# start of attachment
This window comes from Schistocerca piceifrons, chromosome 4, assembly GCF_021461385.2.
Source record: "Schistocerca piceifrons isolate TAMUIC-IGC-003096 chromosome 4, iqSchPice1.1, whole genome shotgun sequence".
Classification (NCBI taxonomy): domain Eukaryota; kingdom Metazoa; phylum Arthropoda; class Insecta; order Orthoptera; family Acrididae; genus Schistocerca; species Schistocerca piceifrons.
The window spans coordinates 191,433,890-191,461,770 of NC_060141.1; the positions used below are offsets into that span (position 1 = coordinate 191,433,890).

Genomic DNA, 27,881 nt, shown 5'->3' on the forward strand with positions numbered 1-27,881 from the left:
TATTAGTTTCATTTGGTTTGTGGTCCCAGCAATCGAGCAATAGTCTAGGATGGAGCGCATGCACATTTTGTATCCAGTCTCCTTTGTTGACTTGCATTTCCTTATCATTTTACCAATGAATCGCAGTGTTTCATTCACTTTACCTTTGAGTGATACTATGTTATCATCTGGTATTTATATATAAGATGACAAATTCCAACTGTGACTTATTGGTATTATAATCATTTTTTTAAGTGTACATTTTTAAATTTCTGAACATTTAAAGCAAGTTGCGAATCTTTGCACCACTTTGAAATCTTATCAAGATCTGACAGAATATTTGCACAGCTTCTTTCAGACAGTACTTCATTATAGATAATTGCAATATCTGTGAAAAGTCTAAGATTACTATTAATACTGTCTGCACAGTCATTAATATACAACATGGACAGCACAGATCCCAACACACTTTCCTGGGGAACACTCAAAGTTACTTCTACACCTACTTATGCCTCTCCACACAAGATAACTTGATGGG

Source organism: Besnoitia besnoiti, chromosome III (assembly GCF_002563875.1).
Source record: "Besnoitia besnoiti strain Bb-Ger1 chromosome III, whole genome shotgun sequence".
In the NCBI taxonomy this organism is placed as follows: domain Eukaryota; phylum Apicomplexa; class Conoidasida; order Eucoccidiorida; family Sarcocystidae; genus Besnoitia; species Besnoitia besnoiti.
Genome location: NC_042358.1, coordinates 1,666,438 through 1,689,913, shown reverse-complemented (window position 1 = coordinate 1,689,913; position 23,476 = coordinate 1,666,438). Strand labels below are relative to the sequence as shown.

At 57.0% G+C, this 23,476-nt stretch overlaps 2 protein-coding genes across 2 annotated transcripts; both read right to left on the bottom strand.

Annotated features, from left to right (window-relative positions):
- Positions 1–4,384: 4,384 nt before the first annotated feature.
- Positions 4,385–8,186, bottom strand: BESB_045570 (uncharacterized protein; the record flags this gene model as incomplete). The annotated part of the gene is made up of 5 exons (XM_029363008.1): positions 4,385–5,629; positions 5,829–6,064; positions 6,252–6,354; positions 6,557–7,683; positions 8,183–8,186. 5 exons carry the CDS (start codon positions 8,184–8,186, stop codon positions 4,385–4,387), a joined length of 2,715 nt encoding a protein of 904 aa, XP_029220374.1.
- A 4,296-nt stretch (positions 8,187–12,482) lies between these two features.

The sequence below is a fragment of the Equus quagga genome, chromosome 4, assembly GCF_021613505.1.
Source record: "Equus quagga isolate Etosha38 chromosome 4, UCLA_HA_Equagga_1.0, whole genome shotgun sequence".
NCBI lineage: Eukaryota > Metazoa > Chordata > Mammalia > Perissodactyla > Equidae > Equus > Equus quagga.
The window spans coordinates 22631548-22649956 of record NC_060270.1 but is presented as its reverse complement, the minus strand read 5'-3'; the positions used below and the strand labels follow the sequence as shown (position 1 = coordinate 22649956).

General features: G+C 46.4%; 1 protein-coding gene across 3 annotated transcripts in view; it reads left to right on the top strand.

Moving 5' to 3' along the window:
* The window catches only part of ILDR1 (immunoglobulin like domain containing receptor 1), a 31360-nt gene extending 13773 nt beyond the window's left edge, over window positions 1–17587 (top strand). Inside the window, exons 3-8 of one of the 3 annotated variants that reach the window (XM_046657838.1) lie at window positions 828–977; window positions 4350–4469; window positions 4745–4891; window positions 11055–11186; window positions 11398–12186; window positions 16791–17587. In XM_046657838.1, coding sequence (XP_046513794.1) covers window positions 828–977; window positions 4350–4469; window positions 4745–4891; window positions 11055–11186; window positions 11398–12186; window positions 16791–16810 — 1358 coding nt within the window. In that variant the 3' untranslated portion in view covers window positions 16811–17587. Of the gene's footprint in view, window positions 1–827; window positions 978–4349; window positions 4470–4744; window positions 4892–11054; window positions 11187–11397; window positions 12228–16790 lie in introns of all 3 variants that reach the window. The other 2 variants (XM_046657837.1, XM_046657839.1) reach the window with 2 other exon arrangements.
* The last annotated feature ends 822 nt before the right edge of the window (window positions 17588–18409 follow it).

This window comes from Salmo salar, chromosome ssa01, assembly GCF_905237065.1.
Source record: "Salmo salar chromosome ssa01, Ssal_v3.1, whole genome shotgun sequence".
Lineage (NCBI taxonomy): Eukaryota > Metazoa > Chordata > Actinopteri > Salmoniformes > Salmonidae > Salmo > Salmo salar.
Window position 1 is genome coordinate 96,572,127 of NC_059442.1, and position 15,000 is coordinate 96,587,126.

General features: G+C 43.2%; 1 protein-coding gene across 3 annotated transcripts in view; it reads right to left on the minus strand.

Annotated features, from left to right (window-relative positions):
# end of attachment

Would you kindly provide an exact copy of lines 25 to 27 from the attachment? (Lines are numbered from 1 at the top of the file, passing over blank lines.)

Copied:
Source record: "Salmo salar chromosome ssa01, Ssal_v3.1, whole genome shotgun sequence".
Lineage (NCBI taxonomy): Eukaryota > Metazoa > Chordata > Actinopteri > Salmoniformes > Salmonidae > Salmo > Salmo salar.
Window position 1 is genome coordinate 96,572,127 of NC_059442.1, and position 15,000 is coordinate 96,587,126.